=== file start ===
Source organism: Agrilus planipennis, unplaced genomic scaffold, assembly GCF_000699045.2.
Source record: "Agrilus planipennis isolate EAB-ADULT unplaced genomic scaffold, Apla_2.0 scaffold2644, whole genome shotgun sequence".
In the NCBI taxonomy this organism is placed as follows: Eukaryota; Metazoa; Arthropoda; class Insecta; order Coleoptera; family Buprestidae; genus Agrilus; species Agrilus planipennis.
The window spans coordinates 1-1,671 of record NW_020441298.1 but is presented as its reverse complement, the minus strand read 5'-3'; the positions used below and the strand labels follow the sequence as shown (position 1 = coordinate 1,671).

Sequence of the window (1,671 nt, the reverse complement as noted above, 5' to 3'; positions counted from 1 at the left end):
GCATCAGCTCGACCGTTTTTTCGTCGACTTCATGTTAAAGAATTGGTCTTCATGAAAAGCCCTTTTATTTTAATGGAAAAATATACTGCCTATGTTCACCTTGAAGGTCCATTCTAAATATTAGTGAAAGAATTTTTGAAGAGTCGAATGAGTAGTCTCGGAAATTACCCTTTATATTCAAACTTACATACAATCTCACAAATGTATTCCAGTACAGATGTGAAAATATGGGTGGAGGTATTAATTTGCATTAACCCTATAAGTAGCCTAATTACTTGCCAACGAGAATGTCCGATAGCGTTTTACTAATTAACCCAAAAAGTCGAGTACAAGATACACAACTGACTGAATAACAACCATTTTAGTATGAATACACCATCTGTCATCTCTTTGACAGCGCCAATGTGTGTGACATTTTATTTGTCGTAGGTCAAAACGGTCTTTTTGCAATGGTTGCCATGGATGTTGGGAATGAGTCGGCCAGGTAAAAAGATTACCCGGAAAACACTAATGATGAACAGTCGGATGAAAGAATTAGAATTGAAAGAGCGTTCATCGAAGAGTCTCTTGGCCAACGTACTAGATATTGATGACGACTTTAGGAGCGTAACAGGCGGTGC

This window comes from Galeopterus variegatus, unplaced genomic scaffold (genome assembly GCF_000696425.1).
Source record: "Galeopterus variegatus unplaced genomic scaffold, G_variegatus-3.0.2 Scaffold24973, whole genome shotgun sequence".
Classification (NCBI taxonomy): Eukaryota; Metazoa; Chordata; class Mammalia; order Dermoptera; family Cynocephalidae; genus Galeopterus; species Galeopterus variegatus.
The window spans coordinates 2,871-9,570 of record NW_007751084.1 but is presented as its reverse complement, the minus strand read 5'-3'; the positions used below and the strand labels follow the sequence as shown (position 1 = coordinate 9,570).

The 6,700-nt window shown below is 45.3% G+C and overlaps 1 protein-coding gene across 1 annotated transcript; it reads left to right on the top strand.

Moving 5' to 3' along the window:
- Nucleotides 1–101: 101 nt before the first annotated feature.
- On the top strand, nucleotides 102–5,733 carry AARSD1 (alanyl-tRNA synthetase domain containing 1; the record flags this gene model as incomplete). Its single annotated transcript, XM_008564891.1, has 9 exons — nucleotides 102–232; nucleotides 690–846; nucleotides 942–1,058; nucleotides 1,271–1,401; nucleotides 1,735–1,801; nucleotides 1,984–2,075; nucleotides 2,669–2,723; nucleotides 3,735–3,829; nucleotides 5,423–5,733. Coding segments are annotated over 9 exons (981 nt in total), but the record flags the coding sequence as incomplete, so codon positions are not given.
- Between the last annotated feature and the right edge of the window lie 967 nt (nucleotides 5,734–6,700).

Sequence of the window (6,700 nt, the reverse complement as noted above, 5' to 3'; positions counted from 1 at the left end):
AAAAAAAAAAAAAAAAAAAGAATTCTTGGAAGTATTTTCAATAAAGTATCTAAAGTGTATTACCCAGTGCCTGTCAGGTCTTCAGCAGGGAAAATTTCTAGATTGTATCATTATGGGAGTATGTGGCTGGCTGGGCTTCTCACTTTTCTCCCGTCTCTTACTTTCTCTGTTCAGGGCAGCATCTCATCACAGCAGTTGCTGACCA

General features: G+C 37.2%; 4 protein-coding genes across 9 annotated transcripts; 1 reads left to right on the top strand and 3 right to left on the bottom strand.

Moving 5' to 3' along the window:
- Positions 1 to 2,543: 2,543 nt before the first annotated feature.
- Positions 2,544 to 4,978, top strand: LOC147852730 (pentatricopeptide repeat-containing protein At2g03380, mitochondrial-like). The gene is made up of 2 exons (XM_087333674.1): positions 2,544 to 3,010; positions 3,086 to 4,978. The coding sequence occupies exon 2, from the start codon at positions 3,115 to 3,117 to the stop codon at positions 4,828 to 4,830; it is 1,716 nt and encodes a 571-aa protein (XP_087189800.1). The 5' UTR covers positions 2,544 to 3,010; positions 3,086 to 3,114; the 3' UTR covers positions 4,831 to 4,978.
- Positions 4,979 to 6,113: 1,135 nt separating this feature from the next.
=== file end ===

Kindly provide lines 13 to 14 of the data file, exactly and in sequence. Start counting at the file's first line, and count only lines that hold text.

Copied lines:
- Nucleotides 1–101: 101 nt before the first annotated feature.
- On the top strand, nucleotides 102–5,733 carry AARSD1 (alanyl-tRNA synthetase domain containing 1; the record flags this gene model as incomplete). Its single annotated transcript, XM_008564891.1, has 9 exons — nucleotides 102–232; nucleotides 690–846; nucleotides 942–1,058; nucleotides 1,271–1,401; nucleotides 1,735–1,801; nucleotides 1,984–2,075; nucleotides 2,669–2,723; nucleotides 3,735–3,829; nucleotides 5,423–5,733. Coding segments are annotated over 9 exons (981 nt in total), but the record flags the coding sequence as incomplete, so codon positions are not given.